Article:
DECEMBER 7, 2016

Dangers to Pets During the Holiday Season

By Dr. Jack Walkenhorst
The holidays are often called ‘the most wonderful time of the year,’ but they can also be the most dangerous time of the year for our pets. Veterinarian and Pets In Need volunteer board member, Dr. Jack Walkenhorst discusses holiday hazards for your pets to avoid. 

Holiday Plants

There are several plants we associate with the holidays that can be dangerous to pets: 

Christmas Lilies are the most dangerous holiday plant for pets. Ingesting them can cause significant and often irreversible damage to the kidneys, especially in cats. They should be kept securely out of a pet’s reach at all times.

Poinsettias, Mistletoe and Holly are all gastric irritants for pets that can cause discomfort and vomiting if ingested. It’s best to keep any of these plants out of reach during the holidays.

Christmas Trees can also pose a danger to pets, especially young or curious pets that like to play with them. If your pets are curious of the tree, make sure they’re either supervised when around it or that it’s stable and secure enough to not fall over and harm curious pets. Also, it’s probably best to prevent pets from drinking the tree water, especially if it contains an additive to help keep the tree fresh.

Holiday Decorations

From the tree trimmings to candles and more, the following holiday decorations can also pose a threat to pets:

Christmas Lights should be inspected for any exposed wires and animals should never be allowed to chew on them or play with them. Also, all lights should always be unplugged when pets are home alone to avoid shock or a potential house fire. Similarly, pets should always be supervised around candles to avoid burns or potential house fires if knocked over.

Ornaments and Hooks can also be dangerous to pets. Hooks can be swallowed and cause serious internal damage for pets, possibly puncturing internal organs. Broken glass ornaments can cause paw cuts. It’s important that the area around the tree be kept clean of any straggling hooks or broken ornaments.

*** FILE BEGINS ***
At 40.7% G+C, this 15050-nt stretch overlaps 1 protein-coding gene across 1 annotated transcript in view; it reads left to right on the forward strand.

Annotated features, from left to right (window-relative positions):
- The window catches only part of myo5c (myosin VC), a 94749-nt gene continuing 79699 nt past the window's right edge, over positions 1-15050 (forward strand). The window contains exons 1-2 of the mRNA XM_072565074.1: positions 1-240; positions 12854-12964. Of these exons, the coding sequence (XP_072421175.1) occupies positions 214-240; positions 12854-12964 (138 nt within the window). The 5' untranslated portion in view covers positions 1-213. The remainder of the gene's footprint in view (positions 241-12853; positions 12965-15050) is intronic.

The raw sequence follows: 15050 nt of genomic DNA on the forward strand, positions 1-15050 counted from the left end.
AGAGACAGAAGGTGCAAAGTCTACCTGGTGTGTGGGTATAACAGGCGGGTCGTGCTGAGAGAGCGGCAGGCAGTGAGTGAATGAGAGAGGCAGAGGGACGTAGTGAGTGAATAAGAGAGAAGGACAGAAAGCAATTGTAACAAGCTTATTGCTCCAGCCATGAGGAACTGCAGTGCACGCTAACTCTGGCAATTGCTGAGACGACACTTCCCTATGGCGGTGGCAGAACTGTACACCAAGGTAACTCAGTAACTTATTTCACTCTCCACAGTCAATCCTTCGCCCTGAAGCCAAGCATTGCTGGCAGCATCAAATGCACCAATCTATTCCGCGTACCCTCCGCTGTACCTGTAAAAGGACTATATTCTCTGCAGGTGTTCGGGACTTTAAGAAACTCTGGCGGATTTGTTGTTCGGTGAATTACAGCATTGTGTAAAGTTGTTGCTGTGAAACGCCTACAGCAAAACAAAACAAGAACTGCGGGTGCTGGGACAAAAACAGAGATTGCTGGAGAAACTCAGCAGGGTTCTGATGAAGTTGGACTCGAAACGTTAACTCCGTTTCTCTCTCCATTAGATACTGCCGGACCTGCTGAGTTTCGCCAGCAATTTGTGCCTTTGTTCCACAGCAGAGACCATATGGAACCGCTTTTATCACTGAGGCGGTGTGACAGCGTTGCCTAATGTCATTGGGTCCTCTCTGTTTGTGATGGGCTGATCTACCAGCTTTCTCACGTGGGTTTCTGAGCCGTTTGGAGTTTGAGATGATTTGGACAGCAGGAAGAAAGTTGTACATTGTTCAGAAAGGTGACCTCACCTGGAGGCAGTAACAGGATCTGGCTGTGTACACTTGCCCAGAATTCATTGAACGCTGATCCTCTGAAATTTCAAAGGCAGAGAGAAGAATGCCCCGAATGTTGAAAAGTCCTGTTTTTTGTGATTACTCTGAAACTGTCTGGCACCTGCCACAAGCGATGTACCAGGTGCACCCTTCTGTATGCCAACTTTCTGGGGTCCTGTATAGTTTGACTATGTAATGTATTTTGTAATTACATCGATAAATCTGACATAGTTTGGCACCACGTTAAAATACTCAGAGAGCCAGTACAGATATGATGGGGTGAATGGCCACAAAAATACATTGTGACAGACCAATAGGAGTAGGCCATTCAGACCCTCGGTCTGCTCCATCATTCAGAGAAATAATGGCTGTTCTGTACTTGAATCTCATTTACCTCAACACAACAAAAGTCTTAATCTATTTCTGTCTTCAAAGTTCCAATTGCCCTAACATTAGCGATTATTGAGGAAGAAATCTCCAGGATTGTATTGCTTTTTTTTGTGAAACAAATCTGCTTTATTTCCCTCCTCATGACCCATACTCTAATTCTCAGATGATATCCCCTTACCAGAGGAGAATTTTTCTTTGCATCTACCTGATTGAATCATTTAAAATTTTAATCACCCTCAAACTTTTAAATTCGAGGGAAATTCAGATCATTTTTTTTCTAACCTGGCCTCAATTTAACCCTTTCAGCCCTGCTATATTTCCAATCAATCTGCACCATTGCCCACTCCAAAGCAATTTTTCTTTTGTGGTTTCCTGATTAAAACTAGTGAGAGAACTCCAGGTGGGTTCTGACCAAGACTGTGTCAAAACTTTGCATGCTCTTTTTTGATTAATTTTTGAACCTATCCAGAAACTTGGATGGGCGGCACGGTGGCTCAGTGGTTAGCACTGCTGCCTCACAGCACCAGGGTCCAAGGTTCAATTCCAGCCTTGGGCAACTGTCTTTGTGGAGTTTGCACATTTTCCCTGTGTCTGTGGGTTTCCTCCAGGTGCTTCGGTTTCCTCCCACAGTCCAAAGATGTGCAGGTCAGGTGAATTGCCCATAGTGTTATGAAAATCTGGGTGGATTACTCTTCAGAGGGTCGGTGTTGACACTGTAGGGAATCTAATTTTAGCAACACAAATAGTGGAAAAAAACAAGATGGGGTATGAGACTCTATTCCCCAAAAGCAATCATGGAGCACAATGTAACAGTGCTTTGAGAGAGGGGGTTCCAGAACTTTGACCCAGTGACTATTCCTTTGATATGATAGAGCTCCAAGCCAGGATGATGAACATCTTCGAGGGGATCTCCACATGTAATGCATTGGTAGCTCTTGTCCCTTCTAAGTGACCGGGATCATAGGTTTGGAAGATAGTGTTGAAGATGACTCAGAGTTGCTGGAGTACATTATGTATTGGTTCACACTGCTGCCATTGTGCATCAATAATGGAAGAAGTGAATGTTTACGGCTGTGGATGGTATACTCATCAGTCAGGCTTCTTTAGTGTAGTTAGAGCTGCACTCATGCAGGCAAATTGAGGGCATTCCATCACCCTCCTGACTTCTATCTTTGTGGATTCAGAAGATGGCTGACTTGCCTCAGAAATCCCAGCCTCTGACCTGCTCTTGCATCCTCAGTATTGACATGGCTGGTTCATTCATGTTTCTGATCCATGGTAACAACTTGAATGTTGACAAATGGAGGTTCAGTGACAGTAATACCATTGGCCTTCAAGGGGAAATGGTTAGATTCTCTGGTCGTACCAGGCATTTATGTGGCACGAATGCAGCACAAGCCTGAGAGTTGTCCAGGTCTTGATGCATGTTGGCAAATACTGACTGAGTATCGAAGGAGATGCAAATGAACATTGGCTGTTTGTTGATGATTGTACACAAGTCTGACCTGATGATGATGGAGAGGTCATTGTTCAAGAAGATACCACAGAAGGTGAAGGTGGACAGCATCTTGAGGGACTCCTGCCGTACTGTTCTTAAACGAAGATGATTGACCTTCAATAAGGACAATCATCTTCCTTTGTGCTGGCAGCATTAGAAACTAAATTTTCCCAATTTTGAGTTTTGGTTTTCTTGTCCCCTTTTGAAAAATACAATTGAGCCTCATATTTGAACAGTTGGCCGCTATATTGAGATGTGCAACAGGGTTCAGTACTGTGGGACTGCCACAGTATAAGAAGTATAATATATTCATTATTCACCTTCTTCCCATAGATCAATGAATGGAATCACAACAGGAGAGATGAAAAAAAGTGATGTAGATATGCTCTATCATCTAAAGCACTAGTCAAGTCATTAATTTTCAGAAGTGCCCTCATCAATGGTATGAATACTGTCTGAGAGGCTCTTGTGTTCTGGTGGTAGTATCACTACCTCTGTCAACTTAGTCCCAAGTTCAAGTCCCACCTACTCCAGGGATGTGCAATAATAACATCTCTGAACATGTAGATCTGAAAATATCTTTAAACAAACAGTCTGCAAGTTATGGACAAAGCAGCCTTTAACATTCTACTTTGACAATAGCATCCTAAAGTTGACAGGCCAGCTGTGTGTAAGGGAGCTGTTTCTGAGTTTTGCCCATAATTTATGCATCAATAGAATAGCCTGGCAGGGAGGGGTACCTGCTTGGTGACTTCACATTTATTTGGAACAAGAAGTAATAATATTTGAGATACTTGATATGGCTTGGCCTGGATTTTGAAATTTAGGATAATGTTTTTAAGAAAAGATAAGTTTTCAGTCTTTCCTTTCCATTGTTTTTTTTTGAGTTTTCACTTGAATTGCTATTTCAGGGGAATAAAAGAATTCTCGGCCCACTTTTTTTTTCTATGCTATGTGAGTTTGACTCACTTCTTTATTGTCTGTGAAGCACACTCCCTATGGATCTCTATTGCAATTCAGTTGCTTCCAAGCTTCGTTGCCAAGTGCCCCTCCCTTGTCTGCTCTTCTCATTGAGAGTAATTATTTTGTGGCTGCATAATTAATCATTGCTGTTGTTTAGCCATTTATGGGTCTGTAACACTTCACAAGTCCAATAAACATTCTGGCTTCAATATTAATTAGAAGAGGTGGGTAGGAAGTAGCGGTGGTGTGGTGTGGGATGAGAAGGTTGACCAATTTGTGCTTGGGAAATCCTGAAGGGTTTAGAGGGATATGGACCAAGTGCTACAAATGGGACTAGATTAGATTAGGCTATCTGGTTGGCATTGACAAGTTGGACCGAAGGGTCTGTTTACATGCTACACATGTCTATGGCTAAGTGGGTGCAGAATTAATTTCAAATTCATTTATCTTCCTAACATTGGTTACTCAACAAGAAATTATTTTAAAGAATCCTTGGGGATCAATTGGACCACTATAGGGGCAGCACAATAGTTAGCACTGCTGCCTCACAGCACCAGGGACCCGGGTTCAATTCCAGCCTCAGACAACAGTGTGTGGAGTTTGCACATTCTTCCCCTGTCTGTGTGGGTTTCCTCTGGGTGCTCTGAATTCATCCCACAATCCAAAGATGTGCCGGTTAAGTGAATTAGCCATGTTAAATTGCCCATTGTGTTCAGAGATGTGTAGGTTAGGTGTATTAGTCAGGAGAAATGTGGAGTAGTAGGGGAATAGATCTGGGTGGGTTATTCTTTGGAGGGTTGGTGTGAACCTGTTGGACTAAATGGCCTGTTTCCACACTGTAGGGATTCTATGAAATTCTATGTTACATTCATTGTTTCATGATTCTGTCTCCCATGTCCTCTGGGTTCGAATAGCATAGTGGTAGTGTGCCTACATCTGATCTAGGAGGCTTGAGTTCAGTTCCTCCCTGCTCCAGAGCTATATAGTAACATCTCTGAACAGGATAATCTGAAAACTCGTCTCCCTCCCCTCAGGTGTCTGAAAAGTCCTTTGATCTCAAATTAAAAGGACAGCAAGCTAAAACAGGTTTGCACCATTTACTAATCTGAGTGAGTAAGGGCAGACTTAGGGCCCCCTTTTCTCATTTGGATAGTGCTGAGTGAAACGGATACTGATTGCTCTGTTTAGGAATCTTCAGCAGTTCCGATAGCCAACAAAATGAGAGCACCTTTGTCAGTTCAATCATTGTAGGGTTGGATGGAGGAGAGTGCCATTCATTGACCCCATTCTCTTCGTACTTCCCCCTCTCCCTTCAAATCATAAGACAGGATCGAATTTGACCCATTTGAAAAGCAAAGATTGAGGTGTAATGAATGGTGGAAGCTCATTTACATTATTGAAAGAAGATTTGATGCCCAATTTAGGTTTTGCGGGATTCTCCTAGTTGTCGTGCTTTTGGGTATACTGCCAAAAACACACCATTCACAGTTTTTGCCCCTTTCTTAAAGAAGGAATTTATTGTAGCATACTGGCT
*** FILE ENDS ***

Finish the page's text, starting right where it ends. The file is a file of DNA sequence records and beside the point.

Tinsel, yarn and ribbon are possibly the most dangerous Christmas decorations for animals, especially cats. If swallowed, any of these foreign objects will likely cause major and serious damage to the intestines. It’s best to avoid tinsel altogether if possible, and to make sure all of these items are kept far out of a pet’s reach.

Holiday Food

While it’s best to just avoid giving your pet table scraps altogether, here are some key holiday items to avoid:

Bones are a favorite for pets, especially dogs, so it might be surprising that they’re very dangerous. Turkey and chicken bones are especially dangerous because they’re soft and can break or splinter easily, creating sharp edges. If swallowed, these sharp bone fragments can get lodged in the pets esophagus or intestine and perforate it. Many people believe ham bones are okay because they’re stronger, but some pets can still break them, so it’s best to avoid bones all together. When throwing away dinner scraps pet owners should always make sure that pets can’t get ahold of them.

Table Scraps are best to be avoided altogether, but there are some key foods that can cause harm to pets during the holidays. Most people know that chocolate is bad for dogs, but ironically it’s actually the real bakers chocolate that is the most dangerous culprit, and not as much the “fake” milk chocolate that’s most prevalent in homes. Vomiting and diarrhea are the most common symptoms of chocolate toxicity, but ingestion of large amounts can cause more serious symptoms including seizures. However, sweets of any type should be avoided because they can cause an upset stomach and bad teeth for pets. Other common holiday foods to avoid include certain types of onions, garlic, grapes or raisins, and currants.